How many of us were OUTSIDERS growing up?
- Just a little different
- Not an in-crowder
- Nobody’s BFF
- We are okay with groups as long as we don’t get too close.
- We keep people at arm’s length.
- We know our escape routes at all times.
- We become a member of a strange, invisible community.
At 18, I wanted out – to experience life entirely in the singular.
I bolted from my family, friends, Lorentz Place, Queen Anne Hill and headed off to the University of Washington and a life fueled only on self will.
A twenty year roller coast ride ensued that would nearly kill me.
I stubbornly held onto my ego and even though I professed myself to be a team player, in truth I was a not. I was simply the same kid that stood at the foot of the Queen Anne bridge trestle vowing to never join any group.
The undertow of my self will was gradually pulling me out to sea to a place from which I might not ever return.
The point of no return did arrive in 1985:
- I found myself utterly cut off from everyone and everything.
- I discovered I had no teammates because I’d never been one.
- I had no one in my corner because I had no corner.
- I had only myself and that seemed woefully inadequate.
When I crawled into my first meeting on June 14, 1985 I was broken, lonely, and without the ability to stand erect. I could not look at myself in a mirror for fear of what I might see. It seemed like I had been reduced to a kind of shadow self – half here, half there.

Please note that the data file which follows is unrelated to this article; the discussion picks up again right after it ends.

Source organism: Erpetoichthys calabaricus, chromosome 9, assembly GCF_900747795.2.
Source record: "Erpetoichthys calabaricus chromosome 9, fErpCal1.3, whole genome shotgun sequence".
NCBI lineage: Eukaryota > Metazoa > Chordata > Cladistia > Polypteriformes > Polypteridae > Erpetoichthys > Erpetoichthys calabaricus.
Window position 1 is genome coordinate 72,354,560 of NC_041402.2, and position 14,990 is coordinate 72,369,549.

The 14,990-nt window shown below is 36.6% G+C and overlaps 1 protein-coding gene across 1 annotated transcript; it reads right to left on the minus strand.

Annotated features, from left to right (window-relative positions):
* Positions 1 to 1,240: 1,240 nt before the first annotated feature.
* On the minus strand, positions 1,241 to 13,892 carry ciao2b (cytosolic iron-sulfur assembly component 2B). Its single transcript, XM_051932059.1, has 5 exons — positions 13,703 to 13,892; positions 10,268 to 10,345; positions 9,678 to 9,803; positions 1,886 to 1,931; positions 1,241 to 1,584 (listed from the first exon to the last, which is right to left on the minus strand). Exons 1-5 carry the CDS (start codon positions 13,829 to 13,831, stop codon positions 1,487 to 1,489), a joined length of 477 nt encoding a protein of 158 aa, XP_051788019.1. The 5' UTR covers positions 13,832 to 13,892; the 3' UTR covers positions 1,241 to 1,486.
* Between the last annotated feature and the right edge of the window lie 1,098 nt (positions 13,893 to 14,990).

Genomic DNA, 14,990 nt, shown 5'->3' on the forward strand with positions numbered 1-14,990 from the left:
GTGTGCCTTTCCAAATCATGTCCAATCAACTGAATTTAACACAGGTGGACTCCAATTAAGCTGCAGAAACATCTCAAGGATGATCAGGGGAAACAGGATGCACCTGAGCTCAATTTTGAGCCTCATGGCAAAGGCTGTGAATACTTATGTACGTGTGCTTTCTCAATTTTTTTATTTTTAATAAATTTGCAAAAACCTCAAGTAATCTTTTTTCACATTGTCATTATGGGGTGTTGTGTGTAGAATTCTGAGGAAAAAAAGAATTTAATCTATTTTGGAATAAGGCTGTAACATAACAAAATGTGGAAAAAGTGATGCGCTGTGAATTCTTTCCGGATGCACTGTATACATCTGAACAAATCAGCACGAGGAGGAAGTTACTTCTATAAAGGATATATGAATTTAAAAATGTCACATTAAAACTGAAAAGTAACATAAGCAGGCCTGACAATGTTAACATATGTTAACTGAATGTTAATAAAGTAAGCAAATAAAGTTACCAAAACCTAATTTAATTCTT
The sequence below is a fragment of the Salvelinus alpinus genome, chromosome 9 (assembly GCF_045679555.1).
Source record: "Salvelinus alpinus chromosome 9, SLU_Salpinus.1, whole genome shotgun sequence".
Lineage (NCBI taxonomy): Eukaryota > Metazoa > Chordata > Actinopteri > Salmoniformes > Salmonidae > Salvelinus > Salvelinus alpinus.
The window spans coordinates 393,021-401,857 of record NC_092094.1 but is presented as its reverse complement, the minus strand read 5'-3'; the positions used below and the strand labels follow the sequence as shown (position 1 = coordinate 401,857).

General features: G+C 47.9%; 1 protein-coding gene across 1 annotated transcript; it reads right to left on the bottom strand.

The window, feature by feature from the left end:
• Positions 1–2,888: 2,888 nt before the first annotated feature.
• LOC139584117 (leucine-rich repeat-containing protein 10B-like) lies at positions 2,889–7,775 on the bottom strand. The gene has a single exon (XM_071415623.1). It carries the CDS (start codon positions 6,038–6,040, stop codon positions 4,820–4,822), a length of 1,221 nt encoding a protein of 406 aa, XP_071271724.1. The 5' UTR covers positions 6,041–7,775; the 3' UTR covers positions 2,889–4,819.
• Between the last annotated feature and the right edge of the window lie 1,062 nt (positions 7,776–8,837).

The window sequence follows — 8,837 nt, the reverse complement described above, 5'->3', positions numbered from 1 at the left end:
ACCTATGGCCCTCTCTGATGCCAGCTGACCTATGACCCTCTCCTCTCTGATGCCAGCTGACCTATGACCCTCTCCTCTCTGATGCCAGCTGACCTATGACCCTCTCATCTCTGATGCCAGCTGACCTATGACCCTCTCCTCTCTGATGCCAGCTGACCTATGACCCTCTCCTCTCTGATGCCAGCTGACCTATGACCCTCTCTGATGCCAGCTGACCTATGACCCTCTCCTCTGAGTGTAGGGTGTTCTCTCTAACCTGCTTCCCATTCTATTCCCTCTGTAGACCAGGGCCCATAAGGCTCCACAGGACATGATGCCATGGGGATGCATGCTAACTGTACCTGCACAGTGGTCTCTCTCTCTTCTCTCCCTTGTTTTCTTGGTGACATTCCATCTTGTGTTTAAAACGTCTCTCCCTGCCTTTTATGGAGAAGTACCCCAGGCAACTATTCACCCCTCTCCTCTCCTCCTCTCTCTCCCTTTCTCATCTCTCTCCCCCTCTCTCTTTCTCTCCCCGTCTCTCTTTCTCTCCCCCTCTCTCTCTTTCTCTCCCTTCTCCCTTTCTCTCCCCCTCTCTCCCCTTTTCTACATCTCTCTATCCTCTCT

My will power had entirely and utterly abandoned me.
It was there I met this strange group of broken people just like me. My story was no different from theirs. It was as if I was transported into a hospital specially designed for broken souls.
A memorable broken souls’ meeting occurred in November of 1985. It was a Hoot Owl meeting held at midnight. Oh, what a strange assemblage of people. I remember:
- A mother with her 3 young children in tow,
- An old seaman,
- Swing shift workers,
- Homeless young people, and
- White collar guys
We all had one thing in common:
We were all broken and in need of healing
None of us much felt like Cinderella. Indeed, we all experienced ourselves as the ugly stepsisters:
A group of unloveables finding the means to love one another.
I remember an old Native American guy at the front door greeted me as if I were his long lost brother. He told me that I was at the right place, at the right time, with the right group of people. This was a group of broken souls that I could join because it was a group to which I already belonged.
Their stories of how they arrived at that meeting were all ones to which I could relate:
- The broken families
- The lost children
- The destroyed careers
Then the strangest thing happened. No sooner had the litany of losses and broken lives been recited when an equal number of stories were told attesting to all that had been found:
- Families that had been retrieved
- New careers born
- Health restored
- Lives mended
All that had been required was the ability to get honest.
It all began with honesty – pure, unadulterated honesty. The very fact that a group of very different individuals could gather to share strength and hope, in the most unlikely of places, at an ungodly hour, was to me positively astonishing.
I joined the human race again on that November evening.
Just a thought…